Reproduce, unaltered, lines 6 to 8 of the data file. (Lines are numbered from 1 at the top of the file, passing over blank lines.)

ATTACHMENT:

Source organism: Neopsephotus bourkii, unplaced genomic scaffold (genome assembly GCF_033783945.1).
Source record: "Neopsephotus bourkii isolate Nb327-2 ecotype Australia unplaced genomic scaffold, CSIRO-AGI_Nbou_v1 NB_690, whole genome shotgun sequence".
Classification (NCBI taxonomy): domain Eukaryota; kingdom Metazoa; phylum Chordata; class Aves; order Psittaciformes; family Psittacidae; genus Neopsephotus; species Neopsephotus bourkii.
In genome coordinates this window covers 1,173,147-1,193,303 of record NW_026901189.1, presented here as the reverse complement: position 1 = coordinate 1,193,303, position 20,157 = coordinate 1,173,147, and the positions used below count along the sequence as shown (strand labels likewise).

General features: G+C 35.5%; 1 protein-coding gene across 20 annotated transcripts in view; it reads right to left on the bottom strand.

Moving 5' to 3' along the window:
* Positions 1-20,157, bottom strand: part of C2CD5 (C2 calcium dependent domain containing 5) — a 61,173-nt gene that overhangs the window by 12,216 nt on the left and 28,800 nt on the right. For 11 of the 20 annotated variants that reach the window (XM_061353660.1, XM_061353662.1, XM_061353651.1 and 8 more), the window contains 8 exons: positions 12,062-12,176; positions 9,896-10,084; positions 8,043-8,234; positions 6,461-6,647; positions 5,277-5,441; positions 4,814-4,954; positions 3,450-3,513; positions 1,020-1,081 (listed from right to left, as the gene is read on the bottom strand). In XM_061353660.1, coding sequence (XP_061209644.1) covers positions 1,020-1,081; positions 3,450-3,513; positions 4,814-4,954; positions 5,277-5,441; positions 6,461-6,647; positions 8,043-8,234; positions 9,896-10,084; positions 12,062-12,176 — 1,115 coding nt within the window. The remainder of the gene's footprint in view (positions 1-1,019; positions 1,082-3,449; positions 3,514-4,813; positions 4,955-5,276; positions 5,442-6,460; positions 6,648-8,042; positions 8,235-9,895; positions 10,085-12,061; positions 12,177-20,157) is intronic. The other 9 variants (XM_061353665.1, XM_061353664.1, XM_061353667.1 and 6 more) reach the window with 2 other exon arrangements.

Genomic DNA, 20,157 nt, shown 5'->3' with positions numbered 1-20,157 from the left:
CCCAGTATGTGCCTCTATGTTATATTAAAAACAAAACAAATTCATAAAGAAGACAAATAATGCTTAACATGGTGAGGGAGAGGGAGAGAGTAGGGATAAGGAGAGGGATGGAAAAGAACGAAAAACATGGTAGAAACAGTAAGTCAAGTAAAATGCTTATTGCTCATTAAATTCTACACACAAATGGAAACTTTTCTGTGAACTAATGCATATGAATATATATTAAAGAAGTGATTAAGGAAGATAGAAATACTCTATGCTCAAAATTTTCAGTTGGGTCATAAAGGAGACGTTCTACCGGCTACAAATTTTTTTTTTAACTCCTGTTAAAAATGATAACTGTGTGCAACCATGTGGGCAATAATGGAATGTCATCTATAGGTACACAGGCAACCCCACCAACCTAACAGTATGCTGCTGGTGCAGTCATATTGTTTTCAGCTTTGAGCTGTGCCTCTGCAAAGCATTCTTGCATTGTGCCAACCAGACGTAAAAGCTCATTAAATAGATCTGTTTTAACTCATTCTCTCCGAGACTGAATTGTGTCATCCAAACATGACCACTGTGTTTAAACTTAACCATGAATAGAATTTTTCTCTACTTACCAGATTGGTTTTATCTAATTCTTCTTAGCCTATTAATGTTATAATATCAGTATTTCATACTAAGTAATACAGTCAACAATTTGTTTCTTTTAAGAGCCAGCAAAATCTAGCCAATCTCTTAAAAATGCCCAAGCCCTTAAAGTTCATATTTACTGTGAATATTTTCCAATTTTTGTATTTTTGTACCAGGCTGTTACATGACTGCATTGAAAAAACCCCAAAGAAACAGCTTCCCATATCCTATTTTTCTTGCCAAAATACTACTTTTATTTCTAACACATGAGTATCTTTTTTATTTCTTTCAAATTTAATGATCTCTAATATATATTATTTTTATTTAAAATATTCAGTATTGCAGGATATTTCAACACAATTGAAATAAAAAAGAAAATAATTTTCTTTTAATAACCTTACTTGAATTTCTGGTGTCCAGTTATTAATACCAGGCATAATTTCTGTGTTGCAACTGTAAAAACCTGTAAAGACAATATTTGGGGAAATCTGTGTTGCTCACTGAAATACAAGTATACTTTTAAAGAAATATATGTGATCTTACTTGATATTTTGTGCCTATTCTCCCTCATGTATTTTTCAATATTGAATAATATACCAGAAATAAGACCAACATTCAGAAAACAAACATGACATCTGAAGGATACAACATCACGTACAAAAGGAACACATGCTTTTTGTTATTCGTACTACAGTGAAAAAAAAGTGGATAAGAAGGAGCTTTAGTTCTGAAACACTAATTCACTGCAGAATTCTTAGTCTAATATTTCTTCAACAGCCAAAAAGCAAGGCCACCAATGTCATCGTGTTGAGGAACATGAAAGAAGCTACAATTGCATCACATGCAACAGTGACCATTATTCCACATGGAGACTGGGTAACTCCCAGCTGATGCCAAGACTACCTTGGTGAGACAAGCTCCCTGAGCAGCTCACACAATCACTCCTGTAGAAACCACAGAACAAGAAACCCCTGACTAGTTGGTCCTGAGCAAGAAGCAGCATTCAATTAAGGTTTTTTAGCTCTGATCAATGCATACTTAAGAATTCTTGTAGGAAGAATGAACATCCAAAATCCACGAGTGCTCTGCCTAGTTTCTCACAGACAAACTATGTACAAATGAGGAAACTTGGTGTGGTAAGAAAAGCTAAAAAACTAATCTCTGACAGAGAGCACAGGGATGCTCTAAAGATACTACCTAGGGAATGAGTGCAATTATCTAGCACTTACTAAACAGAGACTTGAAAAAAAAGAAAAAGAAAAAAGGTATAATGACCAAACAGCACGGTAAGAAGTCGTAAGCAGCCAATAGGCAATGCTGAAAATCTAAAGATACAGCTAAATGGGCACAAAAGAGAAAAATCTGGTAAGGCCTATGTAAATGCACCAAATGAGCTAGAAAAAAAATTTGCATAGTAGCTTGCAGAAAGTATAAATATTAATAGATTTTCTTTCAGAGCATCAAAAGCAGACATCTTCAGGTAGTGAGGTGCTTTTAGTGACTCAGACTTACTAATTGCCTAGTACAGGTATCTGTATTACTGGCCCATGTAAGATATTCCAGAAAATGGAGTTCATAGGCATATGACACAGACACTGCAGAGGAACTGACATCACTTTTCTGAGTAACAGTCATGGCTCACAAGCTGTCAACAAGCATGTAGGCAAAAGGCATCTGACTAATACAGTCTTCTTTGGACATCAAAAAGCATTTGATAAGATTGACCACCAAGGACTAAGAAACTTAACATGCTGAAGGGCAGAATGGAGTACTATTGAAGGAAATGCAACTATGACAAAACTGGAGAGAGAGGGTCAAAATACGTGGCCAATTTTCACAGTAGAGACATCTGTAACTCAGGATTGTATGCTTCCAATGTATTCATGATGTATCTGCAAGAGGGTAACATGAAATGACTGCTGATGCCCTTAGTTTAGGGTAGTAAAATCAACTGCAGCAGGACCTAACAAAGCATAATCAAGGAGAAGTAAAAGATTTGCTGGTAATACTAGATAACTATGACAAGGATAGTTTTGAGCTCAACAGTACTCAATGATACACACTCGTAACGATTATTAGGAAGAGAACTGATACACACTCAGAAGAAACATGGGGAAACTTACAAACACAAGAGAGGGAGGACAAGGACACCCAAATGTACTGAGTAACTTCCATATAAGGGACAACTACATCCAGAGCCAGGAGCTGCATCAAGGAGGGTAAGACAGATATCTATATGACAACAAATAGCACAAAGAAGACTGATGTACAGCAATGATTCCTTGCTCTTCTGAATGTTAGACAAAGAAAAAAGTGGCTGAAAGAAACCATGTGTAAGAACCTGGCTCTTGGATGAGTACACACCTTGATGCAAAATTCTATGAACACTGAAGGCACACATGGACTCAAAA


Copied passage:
Moving 5' to 3' along the window:
* Positions 1-20,157, bottom strand: part of C2CD5 (C2 calcium dependent domain containing 5) — a 61,173-nt gene that overhangs the window by 12,216 nt on the left and 28,800 nt on the right. For 11 of the 20 annotated variants that reach the window (XM_061353660.1, XM_061353662.1, XM_061353651.1 and 8 more), the window contains 8 exons: positions 12,062-12,176; positions 9,896-10,084; positions 8,043-8,234; positions 6,461-6,647; positions 5,277-5,441; positions 4,814-4,954; positions 3,450-3,513; positions 1,020-1,081 (listed from right to left, as the gene is read on the bottom strand). In XM_061353660.1, coding sequence (XP_061209644.1) covers positions 1,020-1,081; positions 3,450-3,513; positions 4,814-4,954; positions 5,277-5,441; positions 6,461-6,647; positions 8,043-8,234; positions 9,896-10,084; positions 12,062-12,176 — 1,115 coding nt within the window. The remainder of the gene's footprint in view (positions 1-1,019; positions 1,082-3,449; positions 3,514-4,813; positions 4,955-5,276; positions 5,442-6,460; positions 6,648-8,042; positions 8,235-9,895; positions 10,085-12,061; positions 12,177-20,157) is intronic. The other 9 variants (XM_061353665.1, XM_061353664.1, XM_061353667.1 and 6 more) reach the window with 2 other exon arrangements.

Genomic DNA, 20,157 nt, shown 5'->3' with positions numbered 1-20,157 from the left: